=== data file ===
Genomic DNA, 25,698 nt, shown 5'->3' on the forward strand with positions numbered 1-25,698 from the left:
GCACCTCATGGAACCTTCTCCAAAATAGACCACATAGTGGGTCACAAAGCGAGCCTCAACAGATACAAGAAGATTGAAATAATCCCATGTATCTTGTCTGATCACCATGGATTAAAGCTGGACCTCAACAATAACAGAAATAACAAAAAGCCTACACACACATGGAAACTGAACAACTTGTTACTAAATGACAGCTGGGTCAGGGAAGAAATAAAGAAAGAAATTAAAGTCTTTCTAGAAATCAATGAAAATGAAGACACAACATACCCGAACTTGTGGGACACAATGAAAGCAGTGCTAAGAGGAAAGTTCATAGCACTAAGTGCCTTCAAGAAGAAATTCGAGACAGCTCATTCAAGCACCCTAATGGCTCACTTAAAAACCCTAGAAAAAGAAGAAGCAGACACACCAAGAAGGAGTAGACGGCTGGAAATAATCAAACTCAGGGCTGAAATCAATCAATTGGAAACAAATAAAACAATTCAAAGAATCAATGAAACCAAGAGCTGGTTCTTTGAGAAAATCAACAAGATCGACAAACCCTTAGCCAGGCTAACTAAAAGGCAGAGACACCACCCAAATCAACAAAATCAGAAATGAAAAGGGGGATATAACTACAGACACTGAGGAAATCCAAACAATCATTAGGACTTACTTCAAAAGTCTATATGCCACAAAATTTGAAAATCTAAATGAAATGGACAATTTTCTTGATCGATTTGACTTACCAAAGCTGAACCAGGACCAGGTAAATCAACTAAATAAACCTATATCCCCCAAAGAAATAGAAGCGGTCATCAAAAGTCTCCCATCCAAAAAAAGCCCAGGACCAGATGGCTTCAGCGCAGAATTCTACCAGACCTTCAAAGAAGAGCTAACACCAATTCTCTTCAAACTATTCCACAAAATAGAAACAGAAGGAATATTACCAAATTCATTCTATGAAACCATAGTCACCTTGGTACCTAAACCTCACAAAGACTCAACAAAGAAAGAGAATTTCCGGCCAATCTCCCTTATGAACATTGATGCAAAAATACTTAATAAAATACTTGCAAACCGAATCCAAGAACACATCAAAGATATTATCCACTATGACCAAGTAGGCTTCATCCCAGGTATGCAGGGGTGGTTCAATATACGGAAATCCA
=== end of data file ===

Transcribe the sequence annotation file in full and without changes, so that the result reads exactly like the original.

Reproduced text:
Genomic DNA, 25,698 nt, shown 5'->3' on the forward strand with positions numbered 1-25,698 from the left:
GCACCTCATGGAACCTTCTCCAAAATAGACCACATAGTGGGTCACAAAGCGAGCCTCAACAGATACAAGAAGATTGAAATAATCCCATGTATCTTGTCTGATCACCATGGATTAAAGCTGGACCTCAACAATAACAGAAATAACAAAAAGCCTACACACACATGGAAACTGAACAACTTGTTACTAAATGACAGCTGGGTCAGGGAAGAAATAAAGAAAGAAATTAAAGTCTTTCTAGAAATCAATGAAAATGAAGACACAACATACCCGAACTTGTGGGACACAATGAAAGCAGTGCTAAGAGGAAAGTTCATAGCACTAAGTGCCTTCAAGAAGAAATTCGAGACAGCTCATTCAAGCACCCTAATGGCTCACTTAAAAACCCTAGAAAAAGAAGAAGCAGACACACCAAGAAGGAGTAGACGGCTGGAAATAATCAAACTCAGGGCTGAAATCAATCAATTGGAAACAAATAAAACAATTCAAAGAATCAATGAAACCAAGAGCTGGTTCTTTGAGAAAATCAACAAGATCGACAAACCCTTAGCCAGGCTAACTAAAAGGCAGAGACACCACCCAAATCAACAAAATCAGAAATGAAAAGGGGGATATAACTACAGACACTGAGGAAATCCAAACAATCATTAGGACTTACTTCAAAAGTCTATATGCCACAAAATTTGAAAATCTAAATGAAATGGACAATTTTCTTGATCGATTTGACTTACCAAAGCTGAACCAGGACCAGGTAAATCAACTAAATAAACCTATATCCCCCAAAGAAATAGAAGCGGTCATCAAAAGTCTCCCATCCAAAAAAAGCCCAGGACCAGATGGCTTCAGCGCAGAATTCTACCAGACCTTCAAAGAAGAGCTAACACCAATTCTCTTCAAACTATTCCACAAAATAGAAACAGAAGGAATATTACCAAATTCATTCTATGAAACCATAGTCACCTTGGTACCTAAACCTCACAAAGACTCAACAAAGAAAGAGAATTTCCGGCCAATCTCCCTTATGAACATTGATGCAAAAATACTTAATAAAATACTTGCAAACCGAATCCAAGAACACATCAAAGATATTATCCACTATGACCAAGTAGGCTTCATCCCAGGTATGCAGGGGTGGTTCAATATACGGAAATCCA